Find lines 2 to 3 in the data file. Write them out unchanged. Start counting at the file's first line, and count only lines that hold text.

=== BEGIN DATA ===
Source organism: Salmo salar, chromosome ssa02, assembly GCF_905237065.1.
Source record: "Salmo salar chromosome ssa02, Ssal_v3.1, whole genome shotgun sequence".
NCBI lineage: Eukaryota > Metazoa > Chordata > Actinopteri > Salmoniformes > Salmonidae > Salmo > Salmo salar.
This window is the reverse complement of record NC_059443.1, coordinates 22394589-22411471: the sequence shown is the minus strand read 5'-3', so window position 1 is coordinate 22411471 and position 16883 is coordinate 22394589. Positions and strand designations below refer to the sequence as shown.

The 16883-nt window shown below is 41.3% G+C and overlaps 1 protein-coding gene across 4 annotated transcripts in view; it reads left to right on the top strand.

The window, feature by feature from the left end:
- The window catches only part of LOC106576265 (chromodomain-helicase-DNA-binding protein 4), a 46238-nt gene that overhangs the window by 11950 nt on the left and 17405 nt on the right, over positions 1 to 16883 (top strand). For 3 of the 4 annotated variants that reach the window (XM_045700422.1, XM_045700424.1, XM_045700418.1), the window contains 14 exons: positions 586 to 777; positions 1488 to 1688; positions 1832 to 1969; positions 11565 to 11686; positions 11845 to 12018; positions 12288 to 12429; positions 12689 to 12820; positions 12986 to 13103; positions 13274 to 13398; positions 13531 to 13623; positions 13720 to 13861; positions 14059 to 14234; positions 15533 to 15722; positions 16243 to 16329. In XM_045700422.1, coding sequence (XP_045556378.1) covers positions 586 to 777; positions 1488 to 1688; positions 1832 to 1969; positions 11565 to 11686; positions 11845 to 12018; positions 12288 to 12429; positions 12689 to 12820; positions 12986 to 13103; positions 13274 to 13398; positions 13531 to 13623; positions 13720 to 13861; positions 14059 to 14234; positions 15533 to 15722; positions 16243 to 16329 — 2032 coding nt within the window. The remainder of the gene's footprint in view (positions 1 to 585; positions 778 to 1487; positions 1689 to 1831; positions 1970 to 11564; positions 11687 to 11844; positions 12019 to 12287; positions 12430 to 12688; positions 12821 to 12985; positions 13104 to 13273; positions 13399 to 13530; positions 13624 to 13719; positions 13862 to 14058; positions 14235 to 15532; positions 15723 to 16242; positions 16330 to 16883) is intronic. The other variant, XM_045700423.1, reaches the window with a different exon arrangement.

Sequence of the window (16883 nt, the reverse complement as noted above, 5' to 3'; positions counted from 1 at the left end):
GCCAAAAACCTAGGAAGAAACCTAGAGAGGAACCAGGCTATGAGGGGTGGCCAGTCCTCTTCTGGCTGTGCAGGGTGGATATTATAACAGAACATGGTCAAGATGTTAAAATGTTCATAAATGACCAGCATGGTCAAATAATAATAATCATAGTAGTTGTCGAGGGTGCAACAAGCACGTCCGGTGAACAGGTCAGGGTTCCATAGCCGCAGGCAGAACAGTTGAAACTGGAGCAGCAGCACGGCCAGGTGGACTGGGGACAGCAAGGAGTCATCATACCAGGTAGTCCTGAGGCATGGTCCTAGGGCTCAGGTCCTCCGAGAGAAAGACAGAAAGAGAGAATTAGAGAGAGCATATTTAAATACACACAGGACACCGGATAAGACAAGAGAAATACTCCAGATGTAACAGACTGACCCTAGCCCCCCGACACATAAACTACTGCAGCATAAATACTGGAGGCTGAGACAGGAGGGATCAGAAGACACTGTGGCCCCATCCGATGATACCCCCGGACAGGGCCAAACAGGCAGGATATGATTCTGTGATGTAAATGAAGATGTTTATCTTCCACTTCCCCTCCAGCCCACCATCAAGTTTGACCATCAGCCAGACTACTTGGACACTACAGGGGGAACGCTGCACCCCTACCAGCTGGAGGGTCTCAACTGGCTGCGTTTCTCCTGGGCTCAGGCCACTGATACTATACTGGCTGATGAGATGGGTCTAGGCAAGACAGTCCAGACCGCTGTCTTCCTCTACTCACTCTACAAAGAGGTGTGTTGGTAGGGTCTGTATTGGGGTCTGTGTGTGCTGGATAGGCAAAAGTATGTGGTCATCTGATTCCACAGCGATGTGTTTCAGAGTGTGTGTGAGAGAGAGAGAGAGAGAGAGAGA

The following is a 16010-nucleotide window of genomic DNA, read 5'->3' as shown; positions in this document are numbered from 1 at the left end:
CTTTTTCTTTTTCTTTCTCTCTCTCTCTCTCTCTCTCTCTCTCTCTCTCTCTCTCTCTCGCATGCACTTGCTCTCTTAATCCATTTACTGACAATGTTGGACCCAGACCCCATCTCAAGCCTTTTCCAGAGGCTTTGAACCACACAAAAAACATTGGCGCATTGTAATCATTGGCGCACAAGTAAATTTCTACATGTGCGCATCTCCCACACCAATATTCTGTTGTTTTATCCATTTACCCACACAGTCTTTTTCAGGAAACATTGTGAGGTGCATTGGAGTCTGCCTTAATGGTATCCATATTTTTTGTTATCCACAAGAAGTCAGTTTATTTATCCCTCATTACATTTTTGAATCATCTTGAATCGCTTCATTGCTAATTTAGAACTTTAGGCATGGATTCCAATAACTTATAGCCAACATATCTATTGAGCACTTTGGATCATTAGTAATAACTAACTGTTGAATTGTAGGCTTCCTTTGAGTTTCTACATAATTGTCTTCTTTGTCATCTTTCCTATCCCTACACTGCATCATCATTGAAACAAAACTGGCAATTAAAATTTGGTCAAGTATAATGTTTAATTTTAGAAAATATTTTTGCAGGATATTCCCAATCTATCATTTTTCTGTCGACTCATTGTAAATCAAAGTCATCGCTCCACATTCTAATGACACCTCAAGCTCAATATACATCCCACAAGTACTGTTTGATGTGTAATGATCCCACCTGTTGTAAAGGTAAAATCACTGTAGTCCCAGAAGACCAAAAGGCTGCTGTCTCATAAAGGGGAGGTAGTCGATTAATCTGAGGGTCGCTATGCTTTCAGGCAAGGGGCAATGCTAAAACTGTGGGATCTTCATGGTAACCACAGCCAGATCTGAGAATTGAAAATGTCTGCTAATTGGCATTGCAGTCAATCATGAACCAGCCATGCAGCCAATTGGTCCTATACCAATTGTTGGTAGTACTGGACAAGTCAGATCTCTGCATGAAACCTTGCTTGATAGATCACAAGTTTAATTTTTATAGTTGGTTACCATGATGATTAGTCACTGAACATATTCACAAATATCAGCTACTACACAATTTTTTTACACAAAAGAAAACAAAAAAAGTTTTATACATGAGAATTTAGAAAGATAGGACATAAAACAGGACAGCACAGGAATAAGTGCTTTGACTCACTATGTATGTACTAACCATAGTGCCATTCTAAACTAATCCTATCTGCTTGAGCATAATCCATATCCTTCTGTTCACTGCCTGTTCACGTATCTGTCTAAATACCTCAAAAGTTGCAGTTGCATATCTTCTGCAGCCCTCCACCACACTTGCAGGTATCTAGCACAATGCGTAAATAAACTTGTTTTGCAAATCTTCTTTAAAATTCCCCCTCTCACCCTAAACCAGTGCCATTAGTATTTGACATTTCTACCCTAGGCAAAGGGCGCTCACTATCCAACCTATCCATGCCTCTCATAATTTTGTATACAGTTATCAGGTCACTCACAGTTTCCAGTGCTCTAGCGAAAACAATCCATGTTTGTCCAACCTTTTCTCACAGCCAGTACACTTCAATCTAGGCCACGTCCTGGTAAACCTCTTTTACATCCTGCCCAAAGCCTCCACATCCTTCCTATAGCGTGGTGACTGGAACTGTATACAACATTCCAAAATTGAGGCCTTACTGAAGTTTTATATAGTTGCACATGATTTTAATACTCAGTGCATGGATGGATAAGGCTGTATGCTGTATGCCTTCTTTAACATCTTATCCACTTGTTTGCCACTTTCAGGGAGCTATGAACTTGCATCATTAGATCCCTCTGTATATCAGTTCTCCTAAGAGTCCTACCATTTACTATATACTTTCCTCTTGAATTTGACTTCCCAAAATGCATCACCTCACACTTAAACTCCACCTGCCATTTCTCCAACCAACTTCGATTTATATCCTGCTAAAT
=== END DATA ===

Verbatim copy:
Source record: "Salmo salar chromosome ssa02, Ssal_v3.1, whole genome shotgun sequence".
NCBI lineage: Eukaryota > Metazoa > Chordata > Actinopteri > Salmoniformes > Salmonidae > Salmo > Salmo salar.